I keep calling this time period “Katrina 2.0” but this is worse than Katrina in so many ways. Katrina hit New Orleans on August 29, 2005. There was a date of impact. There was physical damage. You could see it. Lord – you could smell it. I’ll never forget that smell. I refuse to freeze meat to this day because of that smell. My point is, Katrina was tangible. COVID-19 hasn’t been tangible for many people… yet. Which makes it so much easier to live in denial, fear of the unknown, anxiety as we wait for an invisible enemy to attack, and/or mourning for the normalcy of our lives. Again, all of these reactions are normal reactions to abnormal circumstances. I completely understand these reactions and responses. But without acceptance and understanding, there is a short-sightedness that is causing more harm than good. I hope and pray to God every day that I never see another Katrina X on my home. I am dreading the day we get to the point that the National Guard is doing welfare checks and putting a body count on everyone’s homes – not just from COVID, but from overdose, suicide, domestic violence spiraling out of control, etc. I’m hopeful it won’t get that bad, especially if we can all band together, follow the CDC guidelines, and take the proper precautions…

Hope.

If anything is going to guide your decision making or be a motivator at this time – let it be hope. Hope requires acceptance first. You need to understand and accept the reality of the world we’re living in and hope that we’ll come out of this stronger as individuals and a community. I hope we can flatten the curve. I hope that my staff stays healthy, so we can continue serving our community. I hope all of our healthcare workers stay safe! This is a time to put our positive intentions into the world and take action to make those hopes a reality.

This is an opportunity for positive change! Even if the change is that you get to sleep more than you used to, wear your pajamas to work, or spend more time with your dog. I’ll call that a win. I know my dogs are certainly considering it a win!

I’m not saying you have to move mountains at this time. I get that depending on where you’re starting and what your mental and emotional state is, that’s not realistic. But this is an opportunity to focus on your self-care and wellbeing in a way that you might not have had before. We all seem to have an abundance of time on our hands.

But if you are in a place that you are safe, healthy, and mentally/emotionally able – there is plenty of opportunities for personal growth, community outreach, and change on systemic level. I would be happy to send a long list of healthcare and/or education initiatives if you’re struggling for ideas. Volunteering is a great way to channel energy into a productive and useful means of helping others that often feels meaningful and hopeful.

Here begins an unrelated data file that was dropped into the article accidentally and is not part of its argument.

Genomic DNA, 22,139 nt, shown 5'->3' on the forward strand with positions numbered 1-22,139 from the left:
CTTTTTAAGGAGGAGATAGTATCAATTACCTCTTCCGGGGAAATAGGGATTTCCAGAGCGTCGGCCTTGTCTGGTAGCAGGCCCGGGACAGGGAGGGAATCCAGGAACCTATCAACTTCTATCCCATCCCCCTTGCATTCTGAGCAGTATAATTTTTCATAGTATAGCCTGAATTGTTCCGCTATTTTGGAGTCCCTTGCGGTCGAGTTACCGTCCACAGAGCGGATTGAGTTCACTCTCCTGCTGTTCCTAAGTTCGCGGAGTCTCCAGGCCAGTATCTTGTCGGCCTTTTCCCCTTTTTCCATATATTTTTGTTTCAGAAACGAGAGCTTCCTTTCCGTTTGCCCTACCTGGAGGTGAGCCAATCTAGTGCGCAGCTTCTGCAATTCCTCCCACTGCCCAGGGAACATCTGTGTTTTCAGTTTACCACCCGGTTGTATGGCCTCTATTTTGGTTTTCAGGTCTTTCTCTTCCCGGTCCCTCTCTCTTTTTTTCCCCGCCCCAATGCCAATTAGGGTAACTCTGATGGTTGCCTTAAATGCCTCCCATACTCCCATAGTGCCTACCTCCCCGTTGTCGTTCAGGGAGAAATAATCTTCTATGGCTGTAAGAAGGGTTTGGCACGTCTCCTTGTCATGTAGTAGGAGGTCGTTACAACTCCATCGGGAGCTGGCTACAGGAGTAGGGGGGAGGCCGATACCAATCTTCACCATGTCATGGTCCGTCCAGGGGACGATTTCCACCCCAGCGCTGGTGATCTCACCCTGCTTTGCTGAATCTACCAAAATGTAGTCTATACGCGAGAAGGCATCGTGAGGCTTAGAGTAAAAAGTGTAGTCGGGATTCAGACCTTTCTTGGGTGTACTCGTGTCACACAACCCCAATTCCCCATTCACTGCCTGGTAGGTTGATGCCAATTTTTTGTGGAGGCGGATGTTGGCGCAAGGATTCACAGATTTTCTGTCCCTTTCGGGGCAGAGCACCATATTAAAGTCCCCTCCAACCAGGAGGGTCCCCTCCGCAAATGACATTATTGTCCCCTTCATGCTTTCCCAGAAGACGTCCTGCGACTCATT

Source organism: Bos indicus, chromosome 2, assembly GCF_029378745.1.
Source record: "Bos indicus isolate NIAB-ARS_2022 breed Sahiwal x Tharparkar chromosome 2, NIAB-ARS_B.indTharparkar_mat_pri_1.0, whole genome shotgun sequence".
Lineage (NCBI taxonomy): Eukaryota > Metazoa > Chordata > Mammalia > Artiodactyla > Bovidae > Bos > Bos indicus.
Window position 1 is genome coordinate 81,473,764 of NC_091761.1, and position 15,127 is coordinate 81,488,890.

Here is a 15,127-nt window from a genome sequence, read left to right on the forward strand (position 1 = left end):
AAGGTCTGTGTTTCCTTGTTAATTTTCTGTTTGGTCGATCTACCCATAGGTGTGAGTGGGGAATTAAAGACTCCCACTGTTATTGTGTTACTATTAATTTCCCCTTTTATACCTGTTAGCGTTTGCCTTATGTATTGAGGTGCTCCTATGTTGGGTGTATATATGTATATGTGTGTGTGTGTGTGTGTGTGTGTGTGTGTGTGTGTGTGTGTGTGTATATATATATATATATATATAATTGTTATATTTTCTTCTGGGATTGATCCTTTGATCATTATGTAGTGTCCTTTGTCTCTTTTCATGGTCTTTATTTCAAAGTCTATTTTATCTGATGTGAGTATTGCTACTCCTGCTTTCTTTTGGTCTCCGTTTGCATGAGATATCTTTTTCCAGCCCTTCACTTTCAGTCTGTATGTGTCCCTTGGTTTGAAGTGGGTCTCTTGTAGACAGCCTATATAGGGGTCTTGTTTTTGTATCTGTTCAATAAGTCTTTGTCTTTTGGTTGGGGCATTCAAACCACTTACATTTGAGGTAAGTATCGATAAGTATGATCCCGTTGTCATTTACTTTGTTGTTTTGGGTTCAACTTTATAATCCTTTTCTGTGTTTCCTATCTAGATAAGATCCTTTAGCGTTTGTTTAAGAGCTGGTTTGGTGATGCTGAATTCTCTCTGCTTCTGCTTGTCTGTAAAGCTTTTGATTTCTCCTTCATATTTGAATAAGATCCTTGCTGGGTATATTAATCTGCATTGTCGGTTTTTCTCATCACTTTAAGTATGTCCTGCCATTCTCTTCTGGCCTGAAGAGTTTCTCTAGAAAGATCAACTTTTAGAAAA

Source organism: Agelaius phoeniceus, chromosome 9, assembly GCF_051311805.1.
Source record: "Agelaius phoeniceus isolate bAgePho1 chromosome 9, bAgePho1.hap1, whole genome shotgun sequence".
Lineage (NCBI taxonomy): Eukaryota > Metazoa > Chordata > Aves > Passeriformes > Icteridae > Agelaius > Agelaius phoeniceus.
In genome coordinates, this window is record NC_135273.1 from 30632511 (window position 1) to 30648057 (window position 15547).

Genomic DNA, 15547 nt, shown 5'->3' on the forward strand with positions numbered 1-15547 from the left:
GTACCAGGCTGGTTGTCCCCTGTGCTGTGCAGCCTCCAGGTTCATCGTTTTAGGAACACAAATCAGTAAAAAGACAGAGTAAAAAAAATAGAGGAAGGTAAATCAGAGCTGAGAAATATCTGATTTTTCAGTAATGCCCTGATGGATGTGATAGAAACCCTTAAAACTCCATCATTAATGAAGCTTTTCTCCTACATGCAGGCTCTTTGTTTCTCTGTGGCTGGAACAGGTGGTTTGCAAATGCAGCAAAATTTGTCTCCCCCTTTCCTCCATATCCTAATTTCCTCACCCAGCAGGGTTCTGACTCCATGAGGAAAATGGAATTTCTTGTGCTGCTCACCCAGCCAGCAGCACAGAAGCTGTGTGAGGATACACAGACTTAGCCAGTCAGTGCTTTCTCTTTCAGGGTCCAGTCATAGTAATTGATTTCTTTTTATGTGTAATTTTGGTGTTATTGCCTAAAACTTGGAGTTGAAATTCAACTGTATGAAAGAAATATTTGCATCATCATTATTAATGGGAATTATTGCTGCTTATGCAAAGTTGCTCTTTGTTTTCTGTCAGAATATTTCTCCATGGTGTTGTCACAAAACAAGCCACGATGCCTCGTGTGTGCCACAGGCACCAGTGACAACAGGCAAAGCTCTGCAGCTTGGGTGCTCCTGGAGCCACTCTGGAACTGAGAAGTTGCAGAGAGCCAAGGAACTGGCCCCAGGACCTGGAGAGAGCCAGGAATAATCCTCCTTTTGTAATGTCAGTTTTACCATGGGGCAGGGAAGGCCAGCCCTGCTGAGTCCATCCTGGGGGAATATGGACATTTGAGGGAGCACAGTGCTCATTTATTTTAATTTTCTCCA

I hope that both individually and as communities we can find hope during this pandemic, particularly when it feels like our efforts are wasted – they’re not. I remember the sense of national pride after 9/11 – the unity. I hope we can find that same spirit of hope, unity, and support again. It worked for New Orleans after Katrina. I saw it work for Boston (#bostonstrong) after the marathon. It’s time that we show how resilient our people and communities can be – stronger together. Hope has the power to do this!

Lake Norman Counselors

Human Connection in The Age of Social Distancing: Part II

In the first part of this article, I discussed the importance of finding meaningful connection by understanding the personality differences and love languages of those closest to you. In this article, I want to discuss some practical steps to putting that into action.

Every family or friend group is likely comprised of some combination of introverts and extroverts, with a wide variety of love languages. Again, Part I discusses how and why it’s crucial to figure out where everyone stands. Once you know the defining characteristics of the key players in “your circle,” you can move on with a better understanding of what might work best for your group dynamics.

Before I offer my exciting and creative suggestions, I want to make a comment on technology. As a counselor, I have a love/hate relationship with technology. As a couples counselor, especially, I can’t tell you how many times the words “texting is not communicating” have come out of my mouth. While I stand by this statement 110%, here we are, in the Age of Social Distancing. Which means that we’re all going to have to go the extra mile to connect with one another. Because, again, texting is not communicating. Just wanted to put that in writing so we’re all on the same page moving forward.